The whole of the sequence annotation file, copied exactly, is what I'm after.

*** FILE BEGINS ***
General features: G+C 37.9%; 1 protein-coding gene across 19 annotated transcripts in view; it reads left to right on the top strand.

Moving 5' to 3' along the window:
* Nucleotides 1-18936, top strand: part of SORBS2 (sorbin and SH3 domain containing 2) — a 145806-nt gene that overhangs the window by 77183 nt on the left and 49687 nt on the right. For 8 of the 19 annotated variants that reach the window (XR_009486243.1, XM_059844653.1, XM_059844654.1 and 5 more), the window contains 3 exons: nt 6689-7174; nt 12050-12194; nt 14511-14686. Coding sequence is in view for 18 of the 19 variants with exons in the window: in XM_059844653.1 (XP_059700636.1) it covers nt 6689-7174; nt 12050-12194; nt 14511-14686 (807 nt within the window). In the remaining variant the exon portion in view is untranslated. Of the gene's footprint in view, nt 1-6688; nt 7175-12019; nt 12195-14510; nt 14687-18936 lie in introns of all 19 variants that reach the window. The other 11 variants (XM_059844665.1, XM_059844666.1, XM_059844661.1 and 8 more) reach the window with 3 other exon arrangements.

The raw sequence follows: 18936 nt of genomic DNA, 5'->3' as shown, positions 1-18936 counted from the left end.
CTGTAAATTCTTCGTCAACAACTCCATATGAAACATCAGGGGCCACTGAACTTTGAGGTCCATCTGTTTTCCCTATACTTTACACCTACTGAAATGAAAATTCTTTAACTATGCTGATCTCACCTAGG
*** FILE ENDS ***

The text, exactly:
General features: G+C 37.9%; 1 protein-coding gene across 19 annotated transcripts in view; it reads left to right on the top strand.

Moving 5' to 3' along the window:
* Nucleotides 1-18936, top strand: part of SORBS2 (sorbin and SH3 domain containing 2) — a 145806-nt gene that overhangs the window by 77183 nt on the left and 49687 nt on the right. For 8 of the 19 annotated variants that reach the window (XR_009486243.1, XM_059844653.1, XM_059844654.1 and 5 more), the window contains 3 exons: nt 6689-7174; nt 12050-12194; nt 14511-14686. Coding sequence is in view for 18 of the 19 variants with exons in the window: in XM_059844653.1 (XP_059700636.1) it covers nt 6689-7174; nt 12050-12194; nt 14511-14686 (807 nt within the window). In the remaining variant the exon portion in view is untranslated. Of the gene's footprint in view, nt 1-6688; nt 7175-12019; nt 12195-14510; nt 14687-18936 lie in introns of all 19 variants that reach the window. The other 11 variants (XM_059844665.1, XM_059844666.1, XM_059844661.1 and 8 more) reach the window with 3 other exon arrangements.

The raw sequence follows: 18936 nt of genomic DNA, 5'->3' as shown, positions 1-18936 counted from the left end.
CTGTAAATTCTTCGTCAACAACTCCATATGAAACATCAGGGGCCACTGAACTTTGAGGTCCATCTGTTTTCCCTATACTTTACACCTACTGAAATGAAAATTCTTTAACTATGCTGATCTCACCTAGG